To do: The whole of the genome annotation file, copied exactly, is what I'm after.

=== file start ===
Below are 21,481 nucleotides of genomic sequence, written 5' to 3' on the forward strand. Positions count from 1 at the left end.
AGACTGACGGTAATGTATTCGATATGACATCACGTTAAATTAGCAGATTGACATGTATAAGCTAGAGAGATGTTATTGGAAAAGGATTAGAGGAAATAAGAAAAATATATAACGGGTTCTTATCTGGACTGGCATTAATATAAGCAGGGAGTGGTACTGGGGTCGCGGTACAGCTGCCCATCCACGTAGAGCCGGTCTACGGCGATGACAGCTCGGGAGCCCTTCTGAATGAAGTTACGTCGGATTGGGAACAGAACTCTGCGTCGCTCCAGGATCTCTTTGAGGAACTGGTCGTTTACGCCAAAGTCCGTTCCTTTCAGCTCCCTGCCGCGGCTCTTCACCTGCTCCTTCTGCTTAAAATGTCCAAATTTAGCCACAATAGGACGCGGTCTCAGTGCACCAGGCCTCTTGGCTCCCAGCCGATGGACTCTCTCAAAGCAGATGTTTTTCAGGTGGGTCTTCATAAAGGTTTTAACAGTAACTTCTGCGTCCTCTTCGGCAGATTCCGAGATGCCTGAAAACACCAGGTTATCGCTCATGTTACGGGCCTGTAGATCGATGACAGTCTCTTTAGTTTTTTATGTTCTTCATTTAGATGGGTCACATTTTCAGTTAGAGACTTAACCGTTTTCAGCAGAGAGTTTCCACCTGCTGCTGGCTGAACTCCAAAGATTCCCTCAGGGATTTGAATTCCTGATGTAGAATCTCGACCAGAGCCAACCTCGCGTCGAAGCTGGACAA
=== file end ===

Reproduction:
Below are 21,481 nucleotides of genomic sequence, written 5' to 3' on the forward strand. Positions count from 1 at the left end.
AGACTGACGGTAATGTATTCGATATGACATCACGTTAAATTAGCAGATTGACATGTATAAGCTAGAGAGATGTTATTGGAAAAGGATTAGAGGAAATAAGAAAAATATATAACGGGTTCTTATCTGGACTGGCATTAATATAAGCAGGGAGTGGTACTGGGGTCGCGGTACAGCTGCCCATCCACGTAGAGCCGGTCTACGGCGATGACAGCTCGGGAGCCCTTCTGAATGAAGTTACGTCGGATTGGGAACAGAACTCTGCGTCGCTCCAGGATCTCTTTGAGGAACTGGTCGTTTACGCCAAAGTCCGTTCCTTTCAGCTCCCTGCCGCGGCTCTTCACCTGCTCCTTCTGCTTAAAATGTCCAAATTTAGCCACAATAGGACGCGGTCTCAGTGCACCAGGCCTCTTGGCTCCCAGCCGATGGACTCTCTCAAAGCAGATGTTTTTCAGGTGGGTCTTCATAAAGGTTTTAACAGTAACTTCTGCGTCCTCTTCGGCAGATTCCGAGATGCCTGAAAACACCAGGTTATCGCTCATGTTACGGGCCTGTAGATCGATGACAGTCTCTTTAGTTTTTTATGTTCTTCATTTAGATGGGTCACATTTTCAGTTAGAGACTTAACCGTTTTCAGCAGAGAGTTTCCACCTGCTGCTGGCTGAACTCCAAAGATTCCCTCAGGGATTTGAATTCCTGATGTAGAATCTCGACCAGAGCCAACCTCGCGTCGAAGCTGGACAA